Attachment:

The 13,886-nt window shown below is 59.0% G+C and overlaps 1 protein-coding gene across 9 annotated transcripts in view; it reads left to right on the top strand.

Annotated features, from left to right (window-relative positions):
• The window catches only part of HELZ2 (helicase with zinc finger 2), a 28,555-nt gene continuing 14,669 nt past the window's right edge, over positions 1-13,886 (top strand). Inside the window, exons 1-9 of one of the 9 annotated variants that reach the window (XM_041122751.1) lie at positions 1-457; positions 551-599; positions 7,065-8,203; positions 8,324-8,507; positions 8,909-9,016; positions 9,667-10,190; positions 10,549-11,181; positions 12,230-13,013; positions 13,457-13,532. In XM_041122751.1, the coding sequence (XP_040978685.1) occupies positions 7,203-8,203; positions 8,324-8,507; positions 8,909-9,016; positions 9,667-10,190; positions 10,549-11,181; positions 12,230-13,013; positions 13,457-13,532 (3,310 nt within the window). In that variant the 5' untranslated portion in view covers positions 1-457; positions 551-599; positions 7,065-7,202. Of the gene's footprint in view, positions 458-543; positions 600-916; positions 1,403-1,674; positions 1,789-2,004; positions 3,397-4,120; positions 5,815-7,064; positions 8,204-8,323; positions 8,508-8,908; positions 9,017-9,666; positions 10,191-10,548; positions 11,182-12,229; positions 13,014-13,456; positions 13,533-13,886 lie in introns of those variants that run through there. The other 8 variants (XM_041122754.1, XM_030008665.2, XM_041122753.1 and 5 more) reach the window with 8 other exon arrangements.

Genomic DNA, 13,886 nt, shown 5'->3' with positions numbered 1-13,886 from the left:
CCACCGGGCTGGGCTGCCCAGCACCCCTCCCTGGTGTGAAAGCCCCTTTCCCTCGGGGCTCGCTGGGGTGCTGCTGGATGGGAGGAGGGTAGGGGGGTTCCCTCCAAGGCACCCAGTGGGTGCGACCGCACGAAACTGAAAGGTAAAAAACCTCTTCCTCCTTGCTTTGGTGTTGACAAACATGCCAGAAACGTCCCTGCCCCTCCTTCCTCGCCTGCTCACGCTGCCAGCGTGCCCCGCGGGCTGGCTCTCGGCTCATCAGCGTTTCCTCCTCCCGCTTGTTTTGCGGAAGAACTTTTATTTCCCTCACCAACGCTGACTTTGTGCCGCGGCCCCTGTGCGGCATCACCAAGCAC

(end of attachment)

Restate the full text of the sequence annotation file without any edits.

The 13,886-nt window shown below is 59.0% G+C and overlaps 1 protein-coding gene across 9 annotated transcripts in view; it reads left to right on the top strand.

Annotated features, from left to right (window-relative positions):
• The window catches only part of HELZ2 (helicase with zinc finger 2), a 28,555-nt gene continuing 14,669 nt past the window's right edge, over positions 1-13,886 (top strand). Inside the window, exons 1-9 of one of the 9 annotated variants that reach the window (XM_041122751.1) lie at positions 1-457; positions 551-599; positions 7,065-8,203; positions 8,324-8,507; positions 8,909-9,016; positions 9,667-10,190; positions 10,549-11,181; positions 12,230-13,013; positions 13,457-13,532. In XM_041122751.1, the coding sequence (XP_040978685.1) occupies positions 7,203-8,203; positions 8,324-8,507; positions 8,909-9,016; positions 9,667-10,190; positions 10,549-11,181; positions 12,230-13,013; positions 13,457-13,532 (3,310 nt within the window). In that variant the 5' untranslated portion in view covers positions 1-457; positions 551-599; positions 7,065-7,202. Of the gene's footprint in view, positions 458-543; positions 600-916; positions 1,403-1,674; positions 1,789-2,004; positions 3,397-4,120; positions 5,815-7,064; positions 8,204-8,323; positions 8,508-8,908; positions 9,017-9,666; positions 10,191-10,548; positions 11,182-12,229; positions 13,014-13,456; positions 13,533-13,886 lie in introns of those variants that run through there. The other 8 variants (XM_041122754.1, XM_030008665.2, XM_041122753.1 and 5 more) reach the window with 8 other exon arrangements.

Genomic DNA, 13,886 nt, shown 5'->3' with positions numbered 1-13,886 from the left:
CCACCGGGCTGGGCTGCCCAGCACCCCTCCCTGGTGTGAAAGCCCCTTTCCCTCGGGGCTCGCTGGGGTGCTGCTGGATGGGAGGAGGGTAGGGGGGTTCCCTCCAAGGCACCCAGTGGGTGCGACCGCACGAAACTGAAAGGTAAAAAACCTCTTCCTCCTTGCTTTGGTGTTGACAAACATGCCAGAAACGTCCCTGCCCCTCCTTCCTCGCCTGCTCACGCTGCCAGCGTGCCCCGCGGGCTGGCTCTCGGCTCATCAGCGTTTCCTCCTCCCGCTTGTTTTGCGGAAGAACTTTTATTTCCCTCACCAACGCTGACTTTGTGCCGCGGCCCCTGTGCGGCATCACCAAGCAC